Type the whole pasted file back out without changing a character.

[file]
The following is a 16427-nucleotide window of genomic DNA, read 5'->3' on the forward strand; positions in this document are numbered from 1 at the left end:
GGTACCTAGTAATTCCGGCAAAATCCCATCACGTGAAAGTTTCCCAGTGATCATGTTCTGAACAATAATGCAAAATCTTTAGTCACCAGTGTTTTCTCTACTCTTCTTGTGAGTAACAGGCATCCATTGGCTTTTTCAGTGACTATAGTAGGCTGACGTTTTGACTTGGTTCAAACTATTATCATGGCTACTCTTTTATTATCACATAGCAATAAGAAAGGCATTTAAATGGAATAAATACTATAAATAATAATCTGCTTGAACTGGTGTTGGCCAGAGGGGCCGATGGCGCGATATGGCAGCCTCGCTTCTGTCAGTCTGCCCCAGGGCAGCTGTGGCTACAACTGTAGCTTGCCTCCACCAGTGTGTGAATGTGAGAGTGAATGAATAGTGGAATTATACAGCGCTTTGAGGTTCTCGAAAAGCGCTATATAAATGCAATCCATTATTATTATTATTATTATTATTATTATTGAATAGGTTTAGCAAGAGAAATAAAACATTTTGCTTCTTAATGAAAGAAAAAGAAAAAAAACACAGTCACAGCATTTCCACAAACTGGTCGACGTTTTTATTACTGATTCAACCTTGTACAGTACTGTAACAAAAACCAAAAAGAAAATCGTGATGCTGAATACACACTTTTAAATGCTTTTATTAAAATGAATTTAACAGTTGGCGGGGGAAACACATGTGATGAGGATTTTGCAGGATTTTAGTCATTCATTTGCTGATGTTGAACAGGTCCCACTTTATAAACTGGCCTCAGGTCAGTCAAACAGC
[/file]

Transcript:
The following is a 16427-nucleotide window of genomic DNA, read 5'->3' on the forward strand; positions in this document are numbered from 1 at the left end:
GGTACCTAGTAATTCCGGCAAAATCCCATCACGTGAAAGTTTCCCAGTGATCATGTTCTGAACAATAATGCAAAATCTTTAGTCACCAGTGTTTTCTCTACTCTTCTTGTGAGTAACAGGCATCCATTGGCTTTTTCAGTGACTATAGTAGGCTGACGTTTTGACTTGGTTCAAACTATTATCATGGCTACTCTTTTATTATCACATAGCAATAAGAAAGGCATTTAAATGGAATAAATACTATAAATAATAATCTGCTTGAACTGGTGTTGGCCAGAGGGGCCGATGGCGCGATATGGCAGCCTCGCTTCTGTCAGTCTGCCCCAGGGCAGCTGTGGCTACAACTGTAGCTTGCCTCCACCAGTGTGTGAATGTGAGAGTGAATGAATAGTGGAATTATACAGCGCTTTGAGGTTCTCGAAAAGCGCTATATAAATGCAATCCATTATTATTATTATTATTATTATTATTATTGAATAGGTTTAGCAAGAGAAATAAAACATTTTGCTTCTTAATGAAAGAAAAAGAAAAAAAACACAGTCACAGCATTTCCACAAACTGGTCGACGTTTTTATTACTGATTCAACCTTGTACAGTACTGTAACAAAAACCAAAAAGAAAATCGTGATGCTGAATACACACTTTTAAATGCTTTTATTAAAATGAATTTAACAGTTGGCGGGGGAAACACATGTGATGAGGATTTTGCAGGATTTTAGTCATTCATTTGCTGATGTTGAACAGGTCCCACTTTATAAACTGGCCTCAGGTCAGTCAAACAGC